The largest of the employee unions representing U.S. Postal Service employees—the American Postal Workers Union—has drawn a line in the sand it hopes to defend throughout coming negotiations on worker contracts.
Over a four-year period, the Internal Revenue Service paid an average of about $40 million per year for workers' compensation claims, and it needs to do a better job at ensuring that fraudulent cases aren’t making it through the system, a new report finds.
The massive influx of new Immigration and Customs Enforcement detainees is making matters worse for an already understaffed workforce at the federal Bureau of Prisons.
The Department of Education said it needs more physical presence from employees in its offices and is implementing a stricter telework policy beginning Oct. 1.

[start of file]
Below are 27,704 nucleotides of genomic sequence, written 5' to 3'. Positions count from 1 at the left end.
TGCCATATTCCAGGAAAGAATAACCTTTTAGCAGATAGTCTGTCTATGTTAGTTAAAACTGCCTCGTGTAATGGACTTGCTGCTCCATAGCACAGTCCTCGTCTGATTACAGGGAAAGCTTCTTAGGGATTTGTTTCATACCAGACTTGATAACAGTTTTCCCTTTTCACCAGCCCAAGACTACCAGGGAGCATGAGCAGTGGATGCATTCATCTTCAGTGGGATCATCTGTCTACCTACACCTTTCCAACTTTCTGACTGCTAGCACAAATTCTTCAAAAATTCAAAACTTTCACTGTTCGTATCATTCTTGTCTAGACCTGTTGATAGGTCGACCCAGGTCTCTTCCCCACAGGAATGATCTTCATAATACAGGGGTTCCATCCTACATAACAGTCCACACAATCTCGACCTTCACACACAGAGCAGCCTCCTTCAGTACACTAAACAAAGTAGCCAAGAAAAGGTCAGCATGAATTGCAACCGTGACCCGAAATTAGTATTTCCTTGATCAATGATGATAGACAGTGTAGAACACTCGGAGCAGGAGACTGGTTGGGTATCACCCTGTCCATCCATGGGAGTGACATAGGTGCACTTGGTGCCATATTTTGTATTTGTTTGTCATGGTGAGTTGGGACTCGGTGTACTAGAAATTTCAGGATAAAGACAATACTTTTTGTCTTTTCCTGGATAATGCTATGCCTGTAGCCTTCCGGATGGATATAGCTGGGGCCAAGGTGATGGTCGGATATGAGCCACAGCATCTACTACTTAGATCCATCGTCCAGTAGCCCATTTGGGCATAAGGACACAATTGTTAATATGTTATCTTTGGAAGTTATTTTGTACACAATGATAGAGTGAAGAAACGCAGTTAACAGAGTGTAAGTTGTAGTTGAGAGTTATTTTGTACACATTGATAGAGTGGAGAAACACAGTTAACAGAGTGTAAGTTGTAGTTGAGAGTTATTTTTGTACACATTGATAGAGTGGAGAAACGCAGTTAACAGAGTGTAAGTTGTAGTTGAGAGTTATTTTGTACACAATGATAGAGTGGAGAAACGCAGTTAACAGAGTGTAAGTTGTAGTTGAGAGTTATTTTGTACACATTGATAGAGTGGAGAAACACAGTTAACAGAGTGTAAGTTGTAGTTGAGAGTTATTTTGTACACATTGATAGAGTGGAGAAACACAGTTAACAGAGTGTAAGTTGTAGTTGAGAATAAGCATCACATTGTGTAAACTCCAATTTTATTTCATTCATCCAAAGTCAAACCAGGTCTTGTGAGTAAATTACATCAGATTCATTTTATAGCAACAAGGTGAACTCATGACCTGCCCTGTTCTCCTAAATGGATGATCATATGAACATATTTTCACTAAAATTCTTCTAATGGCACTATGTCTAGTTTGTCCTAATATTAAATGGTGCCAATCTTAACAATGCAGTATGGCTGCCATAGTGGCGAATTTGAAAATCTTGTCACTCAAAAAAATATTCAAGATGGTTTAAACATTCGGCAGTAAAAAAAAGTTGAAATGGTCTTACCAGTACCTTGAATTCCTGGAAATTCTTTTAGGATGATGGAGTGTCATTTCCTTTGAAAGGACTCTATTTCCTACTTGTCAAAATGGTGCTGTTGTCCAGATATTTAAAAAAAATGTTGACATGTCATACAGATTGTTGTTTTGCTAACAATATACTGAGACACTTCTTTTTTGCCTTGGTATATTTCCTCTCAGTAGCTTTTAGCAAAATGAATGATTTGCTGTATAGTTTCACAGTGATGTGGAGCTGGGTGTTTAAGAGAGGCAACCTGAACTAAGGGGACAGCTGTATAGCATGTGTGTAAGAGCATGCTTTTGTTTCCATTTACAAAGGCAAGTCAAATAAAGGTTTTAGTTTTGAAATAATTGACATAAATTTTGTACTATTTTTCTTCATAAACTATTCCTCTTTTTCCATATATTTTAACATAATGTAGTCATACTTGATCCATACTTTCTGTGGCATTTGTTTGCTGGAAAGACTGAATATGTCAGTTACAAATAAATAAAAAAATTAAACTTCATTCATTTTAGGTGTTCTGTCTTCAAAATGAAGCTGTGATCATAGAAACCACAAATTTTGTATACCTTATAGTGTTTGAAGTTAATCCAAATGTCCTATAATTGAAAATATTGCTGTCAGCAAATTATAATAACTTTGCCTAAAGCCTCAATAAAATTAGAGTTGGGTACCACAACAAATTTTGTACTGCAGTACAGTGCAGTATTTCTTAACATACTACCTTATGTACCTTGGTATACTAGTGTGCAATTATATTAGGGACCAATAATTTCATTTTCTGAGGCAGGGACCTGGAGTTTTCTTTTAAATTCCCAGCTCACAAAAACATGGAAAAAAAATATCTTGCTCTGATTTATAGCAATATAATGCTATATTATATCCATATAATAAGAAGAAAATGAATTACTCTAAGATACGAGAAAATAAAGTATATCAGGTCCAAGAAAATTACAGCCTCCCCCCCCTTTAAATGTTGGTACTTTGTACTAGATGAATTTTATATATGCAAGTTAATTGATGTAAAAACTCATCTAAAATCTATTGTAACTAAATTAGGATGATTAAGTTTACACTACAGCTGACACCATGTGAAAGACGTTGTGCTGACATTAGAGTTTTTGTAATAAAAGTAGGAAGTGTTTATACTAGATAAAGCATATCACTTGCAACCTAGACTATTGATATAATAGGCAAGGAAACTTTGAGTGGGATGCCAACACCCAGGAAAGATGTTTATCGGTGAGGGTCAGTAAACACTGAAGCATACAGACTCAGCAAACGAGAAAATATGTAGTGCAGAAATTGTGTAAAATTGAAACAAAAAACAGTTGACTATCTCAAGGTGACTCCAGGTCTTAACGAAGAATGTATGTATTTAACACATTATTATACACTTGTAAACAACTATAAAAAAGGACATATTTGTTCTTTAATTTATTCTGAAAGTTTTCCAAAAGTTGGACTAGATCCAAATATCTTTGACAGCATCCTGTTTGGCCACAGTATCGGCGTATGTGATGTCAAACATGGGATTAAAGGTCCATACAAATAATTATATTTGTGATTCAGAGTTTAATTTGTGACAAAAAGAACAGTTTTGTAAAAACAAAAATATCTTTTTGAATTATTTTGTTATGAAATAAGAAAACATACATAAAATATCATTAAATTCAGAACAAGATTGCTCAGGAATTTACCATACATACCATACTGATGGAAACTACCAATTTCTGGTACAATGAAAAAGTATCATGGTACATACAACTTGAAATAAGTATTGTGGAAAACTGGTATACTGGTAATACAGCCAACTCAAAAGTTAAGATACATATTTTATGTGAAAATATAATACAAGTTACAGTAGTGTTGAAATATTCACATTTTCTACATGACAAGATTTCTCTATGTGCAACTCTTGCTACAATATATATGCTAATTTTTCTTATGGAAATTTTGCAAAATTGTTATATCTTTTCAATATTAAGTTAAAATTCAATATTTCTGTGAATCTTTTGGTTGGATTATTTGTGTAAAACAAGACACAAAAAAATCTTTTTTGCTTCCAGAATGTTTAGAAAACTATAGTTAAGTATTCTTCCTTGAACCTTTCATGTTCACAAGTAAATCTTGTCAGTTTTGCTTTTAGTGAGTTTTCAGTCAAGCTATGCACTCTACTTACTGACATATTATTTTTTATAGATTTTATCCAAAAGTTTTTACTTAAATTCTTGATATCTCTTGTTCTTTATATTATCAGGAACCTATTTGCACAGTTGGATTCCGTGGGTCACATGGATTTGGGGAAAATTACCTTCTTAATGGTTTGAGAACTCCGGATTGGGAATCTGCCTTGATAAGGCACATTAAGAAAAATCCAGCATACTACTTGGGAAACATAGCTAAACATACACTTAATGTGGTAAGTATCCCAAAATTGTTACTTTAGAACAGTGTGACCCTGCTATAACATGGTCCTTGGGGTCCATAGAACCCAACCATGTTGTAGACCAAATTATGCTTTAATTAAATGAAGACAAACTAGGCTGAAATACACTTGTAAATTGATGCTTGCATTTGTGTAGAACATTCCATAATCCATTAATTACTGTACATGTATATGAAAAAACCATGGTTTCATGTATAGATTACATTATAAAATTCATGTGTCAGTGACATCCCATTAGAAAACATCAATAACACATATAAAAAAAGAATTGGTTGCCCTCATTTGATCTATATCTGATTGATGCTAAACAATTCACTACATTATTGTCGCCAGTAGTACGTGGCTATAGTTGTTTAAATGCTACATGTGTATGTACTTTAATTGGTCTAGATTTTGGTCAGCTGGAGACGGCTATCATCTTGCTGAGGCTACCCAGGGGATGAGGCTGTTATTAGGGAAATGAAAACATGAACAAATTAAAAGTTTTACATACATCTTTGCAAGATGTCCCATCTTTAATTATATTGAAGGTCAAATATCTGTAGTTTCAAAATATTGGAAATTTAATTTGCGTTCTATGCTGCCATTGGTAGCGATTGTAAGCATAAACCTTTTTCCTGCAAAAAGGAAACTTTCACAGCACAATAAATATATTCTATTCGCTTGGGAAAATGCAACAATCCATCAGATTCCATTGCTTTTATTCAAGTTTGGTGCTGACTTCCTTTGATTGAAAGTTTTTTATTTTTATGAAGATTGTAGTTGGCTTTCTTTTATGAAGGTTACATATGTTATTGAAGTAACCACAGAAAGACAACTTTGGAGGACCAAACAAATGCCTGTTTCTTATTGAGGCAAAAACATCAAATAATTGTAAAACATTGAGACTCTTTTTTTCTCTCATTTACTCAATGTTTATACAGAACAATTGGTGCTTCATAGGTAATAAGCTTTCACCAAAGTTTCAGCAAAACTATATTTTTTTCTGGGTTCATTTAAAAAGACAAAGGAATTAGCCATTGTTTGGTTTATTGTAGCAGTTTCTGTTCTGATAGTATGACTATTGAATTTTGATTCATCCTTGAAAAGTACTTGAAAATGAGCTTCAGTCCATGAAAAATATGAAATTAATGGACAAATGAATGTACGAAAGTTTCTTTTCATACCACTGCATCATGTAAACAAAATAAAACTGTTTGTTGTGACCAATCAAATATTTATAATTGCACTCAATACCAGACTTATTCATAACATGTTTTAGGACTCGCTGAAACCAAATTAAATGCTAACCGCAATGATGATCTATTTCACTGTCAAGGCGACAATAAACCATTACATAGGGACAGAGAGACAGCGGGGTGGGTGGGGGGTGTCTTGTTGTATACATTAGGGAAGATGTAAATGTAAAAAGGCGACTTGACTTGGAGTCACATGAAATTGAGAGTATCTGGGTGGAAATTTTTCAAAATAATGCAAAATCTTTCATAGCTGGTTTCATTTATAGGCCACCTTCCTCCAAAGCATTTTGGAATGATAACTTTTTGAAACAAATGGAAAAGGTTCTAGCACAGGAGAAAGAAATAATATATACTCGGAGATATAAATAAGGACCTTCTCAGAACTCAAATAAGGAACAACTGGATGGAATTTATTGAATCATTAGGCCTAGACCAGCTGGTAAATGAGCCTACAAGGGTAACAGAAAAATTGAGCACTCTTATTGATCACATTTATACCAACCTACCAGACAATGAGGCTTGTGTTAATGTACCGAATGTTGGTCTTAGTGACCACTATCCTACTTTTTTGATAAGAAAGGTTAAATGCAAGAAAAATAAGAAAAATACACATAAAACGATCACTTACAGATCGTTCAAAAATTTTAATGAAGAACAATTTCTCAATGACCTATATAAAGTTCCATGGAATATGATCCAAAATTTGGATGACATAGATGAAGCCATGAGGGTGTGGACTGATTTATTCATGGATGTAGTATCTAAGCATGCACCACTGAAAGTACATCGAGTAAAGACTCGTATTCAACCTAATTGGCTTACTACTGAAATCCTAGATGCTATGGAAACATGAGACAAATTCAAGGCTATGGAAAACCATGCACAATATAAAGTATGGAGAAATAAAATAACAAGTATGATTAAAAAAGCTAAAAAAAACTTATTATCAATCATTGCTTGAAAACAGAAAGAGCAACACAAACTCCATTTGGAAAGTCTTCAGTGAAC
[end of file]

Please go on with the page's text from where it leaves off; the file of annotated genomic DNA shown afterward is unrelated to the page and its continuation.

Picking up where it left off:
The Office of Special Counsel issued its highest number in its 40-year history of decisions in favor of federal employees who made workforce complaints.
The U.S. Air Force has announced that it will be adding more days for parents to stay home after the adoption or birth of a child.
The Internal Revenue Service is planning to hire 1,700 full-time customer service representatives to help the agency assist with implementing the new tax law.
The Office of Personnel management has added a new feature to its charitable giving program that puts employees’ volunteer hours on “equal footing” with their financial pledges.
With a current backlog of about 700,000 people waiting to complete the security clearance process to work for federal government, the Department of Defense is set to begin taking over the process for nearly all agencies.
Officials from the National Park Service said they will take corrective action to help those seasonal employees who were affected by a recent change to hiring rules.